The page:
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The jig borer is a type of machine tool invented at the end of World War I to make possible the location of hole centers quickly and precisely. It was invented independently in Switzerland and the United States. It resembles a specialized species of milling machine that provides tool and die makers with a higher degree of positioning precision (repeatability) and accuracy than those general machines had provided. Although capable of light milling, a jig borer is more suited to highly accurate drilling, boring, and reaming, where the quill or headstock does not see the significant side loading that it would with mill work. The result is a machine designed more for location accuracy than heavy material removal.

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  • The jig borer is a type of machine tool invented at the end of World War I to make possible the location of hole centers quickly and precisely. It was invented independently in Switzerland and the United States. It resembles a specialized species of milling machine that provides tool and die makers with a higher degree of positioning precision (repeatability) and accuracy than those general machines had provided. Although capable of light milling, a jig borer is more suited to highly accurate drilling, boring, and reaming, where the quill or headstock does not see the significant side loading that it would with mill work. The result is a machine designed more for location accuracy than heavy material removal.
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  • Jig borer
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  • The jig borer is a type of machine tool invented at the end of World War I to make possible the location of hole centers quickly and precisely. It was invented independently in Switzerland and the United States. It resembles a specialized species of milling machine that provides tool and die makers with a higher degree of positioning precision (repeatability) and accuracy than those general machines had provided. Although capable of light milling, a jig borer is more suited to highly accurate drilling, boring, and reaming, where the quill or headstock does not see the significant side loading that it would with mill work. The result is a machine designed more for location accuracy than heavy material removal. A typical jig borer has a work table of around 400 x 200 mm, (15.748 x 7.87402 inch) which can be moved using large handwheels (with micrometer-style readouts and verniers) on particularly carefully made shafts with a strong degree of gearing; this allows positions to be set on the two axes to an accuracy of 0.0001 inch (2.5 micron). It is generally used to enlarge to a precise size smaller holes drilled with less accurate machinery in approximately the correct place (i.e., with the small hole strictly within the area to be bored out for the large hole). Jig borers are limited to working materials that are still soft enough to be bored. Often a jig is hardened; for a jig borer this requires the material to be bored first and then hardened, which may introduce distortion. The jig grinder was developed as a machine with the precision of the jig borer, but capable of working materials in their hardened state.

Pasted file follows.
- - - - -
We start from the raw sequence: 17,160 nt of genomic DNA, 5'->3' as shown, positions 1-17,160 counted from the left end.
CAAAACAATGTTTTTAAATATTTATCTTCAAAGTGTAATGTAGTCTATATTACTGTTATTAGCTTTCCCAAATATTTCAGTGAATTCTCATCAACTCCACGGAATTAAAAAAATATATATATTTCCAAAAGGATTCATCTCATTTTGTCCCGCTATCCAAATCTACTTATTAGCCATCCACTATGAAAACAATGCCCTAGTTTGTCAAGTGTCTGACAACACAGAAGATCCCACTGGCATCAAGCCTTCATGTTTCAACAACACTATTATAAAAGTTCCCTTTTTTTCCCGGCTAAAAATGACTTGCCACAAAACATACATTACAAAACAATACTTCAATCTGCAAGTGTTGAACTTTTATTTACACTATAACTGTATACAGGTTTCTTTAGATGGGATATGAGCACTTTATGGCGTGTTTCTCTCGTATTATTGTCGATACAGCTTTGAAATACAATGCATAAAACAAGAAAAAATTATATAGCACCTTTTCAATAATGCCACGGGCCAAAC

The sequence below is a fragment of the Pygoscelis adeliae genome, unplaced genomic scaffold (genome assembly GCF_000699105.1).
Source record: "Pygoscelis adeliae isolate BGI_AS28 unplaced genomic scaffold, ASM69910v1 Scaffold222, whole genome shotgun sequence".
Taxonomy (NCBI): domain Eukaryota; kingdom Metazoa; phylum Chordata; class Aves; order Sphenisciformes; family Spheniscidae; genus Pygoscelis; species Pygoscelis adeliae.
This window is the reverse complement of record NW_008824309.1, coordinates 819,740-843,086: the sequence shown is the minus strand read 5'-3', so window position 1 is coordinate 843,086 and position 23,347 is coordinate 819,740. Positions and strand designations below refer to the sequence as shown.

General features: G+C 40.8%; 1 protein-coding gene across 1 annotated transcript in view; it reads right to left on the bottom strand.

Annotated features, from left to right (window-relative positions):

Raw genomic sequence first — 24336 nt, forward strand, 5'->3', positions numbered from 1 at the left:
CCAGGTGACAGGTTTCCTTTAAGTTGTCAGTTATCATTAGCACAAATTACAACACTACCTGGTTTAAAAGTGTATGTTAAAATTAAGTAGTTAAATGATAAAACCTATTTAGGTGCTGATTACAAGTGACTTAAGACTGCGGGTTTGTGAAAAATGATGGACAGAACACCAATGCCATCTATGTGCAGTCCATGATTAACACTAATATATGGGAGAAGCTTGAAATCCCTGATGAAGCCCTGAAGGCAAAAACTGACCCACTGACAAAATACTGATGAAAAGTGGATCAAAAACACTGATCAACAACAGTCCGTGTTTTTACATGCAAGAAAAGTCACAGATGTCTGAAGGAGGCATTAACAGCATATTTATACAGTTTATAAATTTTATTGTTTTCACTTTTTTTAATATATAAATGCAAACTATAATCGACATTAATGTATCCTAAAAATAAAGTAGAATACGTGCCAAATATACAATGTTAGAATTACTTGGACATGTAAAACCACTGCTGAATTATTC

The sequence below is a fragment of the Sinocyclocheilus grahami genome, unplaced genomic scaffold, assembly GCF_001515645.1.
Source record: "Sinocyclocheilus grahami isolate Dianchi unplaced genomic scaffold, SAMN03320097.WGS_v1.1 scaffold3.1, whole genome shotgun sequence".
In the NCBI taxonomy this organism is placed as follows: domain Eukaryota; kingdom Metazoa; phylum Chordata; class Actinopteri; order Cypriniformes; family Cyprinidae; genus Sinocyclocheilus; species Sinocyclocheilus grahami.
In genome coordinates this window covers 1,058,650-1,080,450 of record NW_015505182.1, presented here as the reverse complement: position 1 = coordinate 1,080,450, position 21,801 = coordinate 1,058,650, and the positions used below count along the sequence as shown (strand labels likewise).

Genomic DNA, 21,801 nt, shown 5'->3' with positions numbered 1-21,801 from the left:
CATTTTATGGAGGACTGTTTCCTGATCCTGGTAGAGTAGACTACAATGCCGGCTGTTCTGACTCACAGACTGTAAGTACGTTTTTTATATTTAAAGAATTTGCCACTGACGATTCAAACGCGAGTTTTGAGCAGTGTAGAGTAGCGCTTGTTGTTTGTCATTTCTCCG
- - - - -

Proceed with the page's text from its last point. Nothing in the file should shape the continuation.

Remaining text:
• The jig borer is a type of machine tool invented at the end of World War I to make possible the location of hole centers quickly and precisely. It was invented independently in Switzerland and the United States. It resembles a specialized species of milling machine that provides tool and die makers with a higher degree of positioning precision (repeatability) and accuracy than those general machines had provided. Although capable of light milling, a jig borer is more suited to highly accurate drilling, boring, and reaming, where the quill or headstock does not see the significant side loading that it would with mill work. The result is a machine designed more for location accuracy than heavy material removal. A typical jig borer has a work table of around 400 x 200 mm, (16 x 8 inch) which can be moved using large handwheels (with micrometer-style readouts and verniers) on particularly carefully made shafts with a strong degree of gearing; this allows positions to be set on the two axes to an accuracy of 0.0001 inch (2.5 micron). It is generally used to enlarge to a precise size smaller holes drilled with less accurate machinery in approximately the correct place (i.e., with the small hole strictly within the area to be bored out for the large hole). Jig borers are limited to working materials that are still soft enough to be bored. Often a jig is hardened; for a jig borer this requires the material to be bored first and then hardened, which may introduce distortion. The jig grinder was developed as a machine with the precision of the jig borer, but capable of working materials in their hardened state.
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